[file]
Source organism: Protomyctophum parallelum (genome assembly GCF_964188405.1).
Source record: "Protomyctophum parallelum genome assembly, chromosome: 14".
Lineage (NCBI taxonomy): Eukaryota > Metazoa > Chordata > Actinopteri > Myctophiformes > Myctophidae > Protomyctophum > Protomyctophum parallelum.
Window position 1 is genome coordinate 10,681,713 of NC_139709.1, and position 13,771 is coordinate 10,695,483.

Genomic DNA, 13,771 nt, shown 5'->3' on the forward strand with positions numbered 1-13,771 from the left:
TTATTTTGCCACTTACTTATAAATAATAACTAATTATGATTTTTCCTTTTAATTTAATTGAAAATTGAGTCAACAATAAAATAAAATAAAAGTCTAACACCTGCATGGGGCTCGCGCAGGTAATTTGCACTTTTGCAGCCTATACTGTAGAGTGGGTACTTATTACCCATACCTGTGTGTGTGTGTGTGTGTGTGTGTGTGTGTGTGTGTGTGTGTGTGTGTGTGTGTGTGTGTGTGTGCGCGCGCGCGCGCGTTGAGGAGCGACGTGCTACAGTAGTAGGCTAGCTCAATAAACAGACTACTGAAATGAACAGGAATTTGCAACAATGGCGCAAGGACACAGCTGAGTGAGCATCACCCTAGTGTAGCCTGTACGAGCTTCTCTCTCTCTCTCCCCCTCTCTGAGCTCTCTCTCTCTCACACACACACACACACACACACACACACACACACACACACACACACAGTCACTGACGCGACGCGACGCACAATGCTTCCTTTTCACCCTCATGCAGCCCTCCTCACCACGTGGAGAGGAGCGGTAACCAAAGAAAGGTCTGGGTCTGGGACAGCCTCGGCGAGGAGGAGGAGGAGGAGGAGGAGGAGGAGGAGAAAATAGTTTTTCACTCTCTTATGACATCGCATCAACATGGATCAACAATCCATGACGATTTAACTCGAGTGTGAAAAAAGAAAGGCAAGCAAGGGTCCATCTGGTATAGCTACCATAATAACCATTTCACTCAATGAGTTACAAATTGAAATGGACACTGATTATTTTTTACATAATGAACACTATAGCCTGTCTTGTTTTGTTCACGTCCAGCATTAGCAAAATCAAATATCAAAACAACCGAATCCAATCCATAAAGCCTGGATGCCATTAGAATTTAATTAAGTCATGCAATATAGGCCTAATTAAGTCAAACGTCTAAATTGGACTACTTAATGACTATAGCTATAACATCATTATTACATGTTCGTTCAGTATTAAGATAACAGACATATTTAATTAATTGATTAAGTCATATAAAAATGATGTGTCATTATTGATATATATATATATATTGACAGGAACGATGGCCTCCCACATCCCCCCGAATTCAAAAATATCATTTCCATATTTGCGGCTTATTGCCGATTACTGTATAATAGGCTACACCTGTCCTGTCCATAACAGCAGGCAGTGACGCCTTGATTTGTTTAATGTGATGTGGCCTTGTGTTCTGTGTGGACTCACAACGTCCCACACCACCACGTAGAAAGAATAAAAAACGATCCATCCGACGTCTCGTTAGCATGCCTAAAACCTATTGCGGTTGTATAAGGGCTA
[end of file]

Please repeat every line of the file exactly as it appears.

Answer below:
Source organism: Protomyctophum parallelum (genome assembly GCF_964188405.1).
Source record: "Protomyctophum parallelum genome assembly, chromosome: 14".
Lineage (NCBI taxonomy): Eukaryota > Metazoa > Chordata > Actinopteri > Myctophiformes > Myctophidae > Protomyctophum > Protomyctophum parallelum.
Window position 1 is genome coordinate 10,681,713 of NC_139709.1, and position 13,771 is coordinate 10,695,483.

Genomic DNA, 13,771 nt, shown 5'->3' on the forward strand with positions numbered 1-13,771 from the left:
TTATTTTGCCACTTACTTATAAATAATAACTAATTATGATTTTTCCTTTTAATTTAATTGAAAATTGAGTCAACAATAAAATAAAATAAAAGTCTAACACCTGCATGGGGCTCGCGCAGGTAATTTGCACTTTTGCAGCCTATACTGTAGAGTGGGTACTTATTACCCATACCTGTGTGTGTGTGTGTGTGTGTGTGTGTGTGTGTGTGTGTGTGTGTGTGTGTGTGTGTGTGTGTGTGCGCGCGCGCGCGCGTTGAGGAGCGACGTGCTACAGTAGTAGGCTAGCTCAATAAACAGACTACTGAAATGAACAGGAATTTGCAACAATGGCGCAAGGACACAGCTGAGTGAGCATCACCCTAGTGTAGCCTGTACGAGCTTCTCTCTCTCTCTCCCCCTCTCTGAGCTCTCTCTCTCTCACACACACACACACACACACACACACACACACACACACACACACACAGTCACTGACGCGACGCGACGCACAATGCTTCCTTTTCACCCTCATGCAGCCCTCCTCACCACGTGGAGAGGAGCGGTAACCAAAGAAAGGTCTGGGTCTGGGACAGCCTCGGCGAGGAGGAGGAGGAGGAGGAGGAGGAGGAGGAGAAAATAGTTTTTCACTCTCTTATGACATCGCATCAACATGGATCAACAATCCATGACGATTTAACTCGAGTGTGAAAAAAGAAAGGCAAGCAAGGGTCCATCTGGTATAGCTACCATAATAACCATTTCACTCAATGAGTTACAAATTGAAATGGACACTGATTATTTTTTACATAATGAACACTATAGCCTGTCTTGTTTTGTTCACGTCCAGCATTAGCAAAATCAAATATCAAAACAACCGAATCCAATCCATAAAGCCTGGATGCCATTAGAATTTAATTAAGTCATGCAATATAGGCCTAATTAAGTCAAACGTCTAAATTGGACTACTTAATGACTATAGCTATAACATCATTATTACATGTTCGTTCAGTATTAAGATAACAGACATATTTAATTAATTGATTAAGTCATATAAAAATGATGTGTCATTATTGATATATATATATATATTGACAGGAACGATGGCCTCCCACATCCCCCCGAATTCAAAAATATCATTTCCATATTTGCGGCTTATTGCCGATTACTGTATAATAGGCTACACCTGTCCTGTCCATAACAGCAGGCAGTGACGCCTTGATTTGTTTAATGTGATGTGGCCTTGTGTTCTGTGTGGACTCACAACGTCCCACACCACCACGTAGAAAGAATAAAAAACGATCCATCCGACGTCTCGTTAGCATGCCTAAAACCTATTGCGGTTGTATAAGGGCTA